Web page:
For Raiders fans, the past couple of seasons have been difficult.
With an out-of-control salary cap, the Raiders and new general manager Reggie McKenzie have been on a money purge, releasing or trading productive, franchise-drafted players. Tight end Brandon Myers, defensive back Michael Huff, receiver Darrius Heyward-Bey and defensive lineman Desmond Bryant, among many others, have been ejected from the roster as McKenzie has labored to correct the mistakes made in the last few seasons of the free-spending Al Davis era.
But an interesting analysis by Bill Williamson of ESPN.com notes that after this season, the Raiders’ house will be in financial order.
According to Williamson, who covers the AFC West, the Raiders are expected to have about $69 million in cap space for the 2014 season.
“After paying the price for years of wild spending, the Raiders will be paroled from salary-cap jail,” Williamson wrote. “Next year, after shedding several contracts and being unable to build their program by keeping their own coveted free agents, the Raiders will be in better shape.”
The situation, says Williamson, should allow Oakland to retain core players such as receiver Denarius Moore, offensive linemen Jared Veldheer and Stefen Wisniewski, defensive end Lamarr Houston and running back Darren McFadden (who enters the final year of his contract) with long-term deals (if they continue to play well in 2013).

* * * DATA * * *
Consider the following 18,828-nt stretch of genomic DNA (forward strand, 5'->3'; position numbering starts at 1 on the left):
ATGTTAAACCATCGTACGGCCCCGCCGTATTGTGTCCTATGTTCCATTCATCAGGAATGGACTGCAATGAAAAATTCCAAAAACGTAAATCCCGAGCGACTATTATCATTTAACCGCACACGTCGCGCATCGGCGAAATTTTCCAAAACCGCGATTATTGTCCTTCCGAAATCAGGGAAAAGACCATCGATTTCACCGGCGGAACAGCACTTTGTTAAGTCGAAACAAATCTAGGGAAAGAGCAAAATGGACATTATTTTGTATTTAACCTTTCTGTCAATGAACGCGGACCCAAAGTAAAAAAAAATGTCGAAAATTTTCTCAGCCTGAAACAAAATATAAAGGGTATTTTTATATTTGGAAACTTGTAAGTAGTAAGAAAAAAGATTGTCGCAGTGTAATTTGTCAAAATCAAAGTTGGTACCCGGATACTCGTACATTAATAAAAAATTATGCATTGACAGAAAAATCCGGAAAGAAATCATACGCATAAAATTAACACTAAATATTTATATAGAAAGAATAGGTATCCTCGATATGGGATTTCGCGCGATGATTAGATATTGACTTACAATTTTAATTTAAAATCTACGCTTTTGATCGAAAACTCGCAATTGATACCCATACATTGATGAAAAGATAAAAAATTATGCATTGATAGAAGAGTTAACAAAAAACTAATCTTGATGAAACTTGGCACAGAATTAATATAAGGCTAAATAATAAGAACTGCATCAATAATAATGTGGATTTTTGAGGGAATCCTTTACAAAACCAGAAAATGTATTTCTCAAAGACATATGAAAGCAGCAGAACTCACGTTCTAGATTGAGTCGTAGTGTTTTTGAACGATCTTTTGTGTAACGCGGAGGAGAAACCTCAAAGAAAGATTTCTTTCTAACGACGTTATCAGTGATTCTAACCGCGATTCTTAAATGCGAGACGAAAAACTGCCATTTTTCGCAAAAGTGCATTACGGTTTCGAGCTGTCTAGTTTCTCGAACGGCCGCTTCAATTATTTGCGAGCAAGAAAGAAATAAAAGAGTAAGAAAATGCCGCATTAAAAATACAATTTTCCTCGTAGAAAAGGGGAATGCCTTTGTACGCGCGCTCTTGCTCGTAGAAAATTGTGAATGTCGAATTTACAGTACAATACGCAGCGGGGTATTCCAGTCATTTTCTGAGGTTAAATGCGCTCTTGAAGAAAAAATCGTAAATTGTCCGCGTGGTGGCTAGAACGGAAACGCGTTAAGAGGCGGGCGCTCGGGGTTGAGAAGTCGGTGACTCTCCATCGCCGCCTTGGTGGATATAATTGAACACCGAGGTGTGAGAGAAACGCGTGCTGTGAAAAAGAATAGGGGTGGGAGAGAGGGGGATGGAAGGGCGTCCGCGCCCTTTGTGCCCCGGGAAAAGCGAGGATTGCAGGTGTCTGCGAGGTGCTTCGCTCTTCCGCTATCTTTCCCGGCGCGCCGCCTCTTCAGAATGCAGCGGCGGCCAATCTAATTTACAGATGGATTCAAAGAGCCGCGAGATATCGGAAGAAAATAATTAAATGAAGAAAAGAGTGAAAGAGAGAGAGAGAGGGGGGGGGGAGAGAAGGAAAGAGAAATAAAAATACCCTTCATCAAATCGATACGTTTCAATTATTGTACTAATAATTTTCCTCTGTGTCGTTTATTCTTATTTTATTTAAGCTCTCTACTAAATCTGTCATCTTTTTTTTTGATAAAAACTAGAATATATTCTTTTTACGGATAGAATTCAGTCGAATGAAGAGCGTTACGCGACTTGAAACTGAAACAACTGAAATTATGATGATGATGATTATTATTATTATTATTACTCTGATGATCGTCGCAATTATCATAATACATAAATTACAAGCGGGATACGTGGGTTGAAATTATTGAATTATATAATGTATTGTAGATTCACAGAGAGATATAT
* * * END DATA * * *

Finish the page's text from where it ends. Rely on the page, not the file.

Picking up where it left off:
McKenzie, too, made a similar assessment in January, following a 4-12 season. When asked if he would have more leeway this offseason than his first, after the 2011 season -- when players such as pass rusher Kamerion Wimbley, tight end Kevin Boss and cornerbacks Stanford Routt and Chris Johnson were cut – he said the situation was improving but still not where it needed to be.
“Personally, I think we’re a year away from that,” he said of salary-cap problems. “We’re not in a salary cap situation like last year, but we still have issues and have some decisions that have to be made before free agency or when free agency starts. We’re not out of the woods by any stretch, but we are better off than last year.”
What that will mean, of course, is that McKenzie and the Raiders will go into 2014 with more money to spend, two more draft classes and the opportunity to lock up young players for long term – with financially prudent deals.
As Williamson notes, McKenzie comes from Green Bay, where building was done through the draft, not with expensive, big-name free agents, so he expects McKenzie to do the same in Oakland. Salary cap freedom will be more for retention than free-agent trolling.
With an untested quarterback tandem of Matt Flynn and Terrelle Pryor, a hole at tight end and a patchwork defense, the Raiders again are expected to struggle in 2013. But there may be light at the end of the silver and black tunnel in 2014.
“This nasty process has depleted Oakland’s roster,” wrote Williamson. “The healing begins next year, when Oakland won’t be motivated by pure financial necessity and can start making prudent decisions to build the franchise the right way.”